Recently I have had conversations with clients about how hard it is to make the most of the revenue generated and keep the loyal but burned-out staff engaged so the practice can survive to work another day. Recovery from COVID for small businesses has been tough, but especially in healthcare where the demand for service remained high during the pandemic. Now, medical practices are looking to make the most of the revenue they can generate without overwhelming current employees. With that in mind, it’s time to work smarter, not harder.
Start by reviewing how the patient visits begins, the check-in process. Best practices would include offering patients an online option to complete the intake and demographic information at their convenience prior to the day of the appointment. This also allows for review and verification of information and insurance coverage prior to the appointment.
In addition to this process, tablets in the waiting room should be available to patients to complete the online information on site the day of the appointment. This doesn’t allow as much lead time to confirm and verify information prior to the visit but it does save the intake staff from having to retype the patient information into the EMR, if your EMR allows for direct integration. When online data collection is not available, the patient intake form should be created to mirror the screens the intake staff will complete in the EMR. This allows for the most efficient input of the patient information.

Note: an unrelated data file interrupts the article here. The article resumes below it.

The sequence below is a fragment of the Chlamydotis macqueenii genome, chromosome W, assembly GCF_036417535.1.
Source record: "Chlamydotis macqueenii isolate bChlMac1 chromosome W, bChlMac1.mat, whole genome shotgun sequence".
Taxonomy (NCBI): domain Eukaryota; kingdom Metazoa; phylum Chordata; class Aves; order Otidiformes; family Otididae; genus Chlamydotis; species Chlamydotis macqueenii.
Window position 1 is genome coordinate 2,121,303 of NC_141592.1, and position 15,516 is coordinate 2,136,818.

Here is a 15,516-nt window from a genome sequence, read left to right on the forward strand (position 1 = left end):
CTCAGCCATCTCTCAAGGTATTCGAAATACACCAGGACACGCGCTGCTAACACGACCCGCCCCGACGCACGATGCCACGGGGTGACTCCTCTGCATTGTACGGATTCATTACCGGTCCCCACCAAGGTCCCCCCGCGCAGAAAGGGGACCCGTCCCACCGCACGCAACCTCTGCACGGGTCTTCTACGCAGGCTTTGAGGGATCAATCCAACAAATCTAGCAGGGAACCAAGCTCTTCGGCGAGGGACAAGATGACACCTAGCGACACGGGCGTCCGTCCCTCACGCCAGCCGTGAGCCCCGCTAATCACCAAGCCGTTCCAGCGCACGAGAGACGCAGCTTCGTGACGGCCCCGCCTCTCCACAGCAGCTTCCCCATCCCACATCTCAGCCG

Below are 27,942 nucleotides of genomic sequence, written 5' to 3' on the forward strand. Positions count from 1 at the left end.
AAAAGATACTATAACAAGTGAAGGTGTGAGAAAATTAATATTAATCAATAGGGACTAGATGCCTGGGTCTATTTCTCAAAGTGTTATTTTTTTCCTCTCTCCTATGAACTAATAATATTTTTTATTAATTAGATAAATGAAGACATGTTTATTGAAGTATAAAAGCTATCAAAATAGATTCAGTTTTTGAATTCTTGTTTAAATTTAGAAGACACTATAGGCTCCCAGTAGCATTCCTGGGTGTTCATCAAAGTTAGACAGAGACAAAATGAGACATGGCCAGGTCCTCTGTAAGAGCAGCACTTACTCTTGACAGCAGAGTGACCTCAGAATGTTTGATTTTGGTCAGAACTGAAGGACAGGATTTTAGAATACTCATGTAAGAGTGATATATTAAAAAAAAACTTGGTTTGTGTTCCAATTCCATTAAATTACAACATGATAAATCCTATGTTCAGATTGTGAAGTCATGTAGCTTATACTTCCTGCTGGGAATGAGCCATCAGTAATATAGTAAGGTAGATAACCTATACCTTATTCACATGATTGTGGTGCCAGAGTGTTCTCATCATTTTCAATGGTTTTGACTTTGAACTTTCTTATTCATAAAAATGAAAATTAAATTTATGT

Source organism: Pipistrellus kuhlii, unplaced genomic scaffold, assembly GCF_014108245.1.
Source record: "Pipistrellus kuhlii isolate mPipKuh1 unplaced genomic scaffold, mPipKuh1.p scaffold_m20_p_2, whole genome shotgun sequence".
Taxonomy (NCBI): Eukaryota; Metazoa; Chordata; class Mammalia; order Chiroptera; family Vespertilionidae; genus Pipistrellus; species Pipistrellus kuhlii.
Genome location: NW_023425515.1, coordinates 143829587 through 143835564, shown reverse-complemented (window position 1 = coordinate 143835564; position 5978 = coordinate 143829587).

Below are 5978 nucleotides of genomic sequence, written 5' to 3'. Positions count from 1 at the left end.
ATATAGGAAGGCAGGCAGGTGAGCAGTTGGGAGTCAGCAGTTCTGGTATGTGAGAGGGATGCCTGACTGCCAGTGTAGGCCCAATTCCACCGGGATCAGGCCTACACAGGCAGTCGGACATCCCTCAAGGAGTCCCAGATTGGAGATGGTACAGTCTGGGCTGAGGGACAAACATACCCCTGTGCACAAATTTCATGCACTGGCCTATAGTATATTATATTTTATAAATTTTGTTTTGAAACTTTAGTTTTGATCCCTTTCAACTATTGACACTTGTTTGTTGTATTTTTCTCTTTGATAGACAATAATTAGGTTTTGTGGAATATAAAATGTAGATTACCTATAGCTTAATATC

Staff should run insurance eligibility for patients two to three days prior to the appointment to allow for human intervention when errors or issues occur. Most EMRs can run this report at night automatically. Staff should also use summary insurance information to confirm if any prior authorizations or other limitations exist. Patients with expired insurance on file should be flagged for staff to request updated insurance information before check-in. Going the extra mile to make sure patient insurance information is correct could save valuable hours and dollars correcting claims and chasing down patients.
Not only should your staff confirm insurance is active, but also note the copay and deductible in the EMR where it is visible at check-in. Most EMRs have a place to record the copay amount in the patient demographics screens. Usually, this copay amount requires manual review and entry but it proves to be helpful at check-in for a quick reference and collection. If the insurance summary shows the patient has not met their deductible, it is important to have a policy in place for collecting some portion of the actual or estimated charges the day of service. While noting amounts to collect, staff should confirm if any old balances are outstanding and collect those as well.
It is vital that make sure all the requisite information is correct during the patient’s initial intake to reduce denied claims and to save the time required for insurance staff to correct claims later on. When patients are able to register online, staff can verify insurance prior to the visit. Once the patient arrives, they should pay their copay while staff checks their account for any balance that may need to be collected as well. Using these best practices allows for a reduced denial rate, an increase of balance collections and less staff time spent on claim corrections.
Georgina Perry, CPA, CMPE serves as Director of Physician Services at Carr, Riggs & Ingram.
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